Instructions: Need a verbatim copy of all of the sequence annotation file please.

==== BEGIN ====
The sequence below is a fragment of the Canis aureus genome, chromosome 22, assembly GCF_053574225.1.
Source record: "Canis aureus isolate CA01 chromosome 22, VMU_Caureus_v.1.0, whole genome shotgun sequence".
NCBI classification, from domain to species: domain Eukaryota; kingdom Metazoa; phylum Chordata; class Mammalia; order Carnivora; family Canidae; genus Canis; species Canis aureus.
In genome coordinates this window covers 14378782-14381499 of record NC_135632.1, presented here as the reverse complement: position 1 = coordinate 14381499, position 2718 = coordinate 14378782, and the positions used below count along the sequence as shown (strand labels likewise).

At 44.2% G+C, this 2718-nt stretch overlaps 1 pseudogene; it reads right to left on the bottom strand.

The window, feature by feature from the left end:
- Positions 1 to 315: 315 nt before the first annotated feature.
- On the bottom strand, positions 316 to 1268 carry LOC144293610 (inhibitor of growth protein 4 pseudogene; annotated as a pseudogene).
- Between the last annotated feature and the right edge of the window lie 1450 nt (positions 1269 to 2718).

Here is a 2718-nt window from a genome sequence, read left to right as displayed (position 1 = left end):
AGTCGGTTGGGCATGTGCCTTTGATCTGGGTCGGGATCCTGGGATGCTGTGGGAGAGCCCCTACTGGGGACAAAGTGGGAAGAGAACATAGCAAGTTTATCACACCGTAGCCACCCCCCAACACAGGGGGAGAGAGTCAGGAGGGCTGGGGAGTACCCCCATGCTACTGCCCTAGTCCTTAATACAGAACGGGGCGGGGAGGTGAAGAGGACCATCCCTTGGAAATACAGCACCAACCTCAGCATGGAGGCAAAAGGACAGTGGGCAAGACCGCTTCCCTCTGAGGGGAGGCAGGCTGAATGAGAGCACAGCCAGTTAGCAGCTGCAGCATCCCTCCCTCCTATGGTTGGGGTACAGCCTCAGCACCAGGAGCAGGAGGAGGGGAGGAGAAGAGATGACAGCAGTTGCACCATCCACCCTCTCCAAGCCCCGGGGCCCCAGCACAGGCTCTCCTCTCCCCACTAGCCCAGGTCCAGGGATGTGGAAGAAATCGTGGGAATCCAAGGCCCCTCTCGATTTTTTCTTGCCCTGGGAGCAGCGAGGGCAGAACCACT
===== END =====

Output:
The sequence below is a fragment of the Canis aureus genome, chromosome 22, assembly GCF_053574225.1.
Source record: "Canis aureus isolate CA01 chromosome 22, VMU_Caureus_v.1.0, whole genome shotgun sequence".
NCBI classification, from domain to species: domain Eukaryota; kingdom Metazoa; phylum Chordata; class Mammalia; order Carnivora; family Canidae; genus Canis; species Canis aureus.
In genome coordinates this window covers 14378782-14381499 of record NC_135632.1, presented here as the reverse complement: position 1 = coordinate 14381499, position 2718 = coordinate 14378782, and the positions used below count along the sequence as shown (strand labels likewise).

At 44.2% G+C, this 2718-nt stretch overlaps 1 pseudogene; it reads right to left on the bottom strand.

The window, feature by feature from the left end:
- Positions 1 to 315: 315 nt before the first annotated feature.
- On the bottom strand, positions 316 to 1268 carry LOC144293610 (inhibitor of growth protein 4 pseudogene; annotated as a pseudogene).
- Between the last annotated feature and the right edge of the window lie 1450 nt (positions 1269 to 2718).

Here is a 2718-nt window from a genome sequence, read left to right as displayed (position 1 = left end):
AGTCGGTTGGGCATGTGCCTTTGATCTGGGTCGGGATCCTGGGATGCTGTGGGAGAGCCCCTACTGGGGACAAAGTGGGAAGAGAACATAGCAAGTTTATCACACCGTAGCCACCCCCCAACACAGGGGGAGAGAGTCAGGAGGGCTGGGGAGTACCCCCATGCTACTGCCCTAGTCCTTAATACAGAACGGGGCGGGGAGGTGAAGAGGACCATCCCTTGGAAATACAGCACCAACCTCAGCATGGAGGCAAAAGGACAGTGGGCAAGACCGCTTCCCTCTGAGGGGAGGCAGGCTGAATGAGAGCACAGCCAGTTAGCAGCTGCAGCATCCCTCCCTCCTATGGTTGGGGTACAGCCTCAGCACCAGGAGCAGGAGGAGGGGAGGAGAAGAGATGACAGCAGTTGCACCATCCACCCTCTCCAAGCCCCGGGGCCCCAGCACAGGCTCTCCTCTCCCCACTAGCCCAGGTCCAGGGATGTGGAAGAAATCGTGGGAATCCAAGGCCCCTCTCGATTTTTTCTTGCCCTGGGAGCAGCGAGGGCAGAACCACT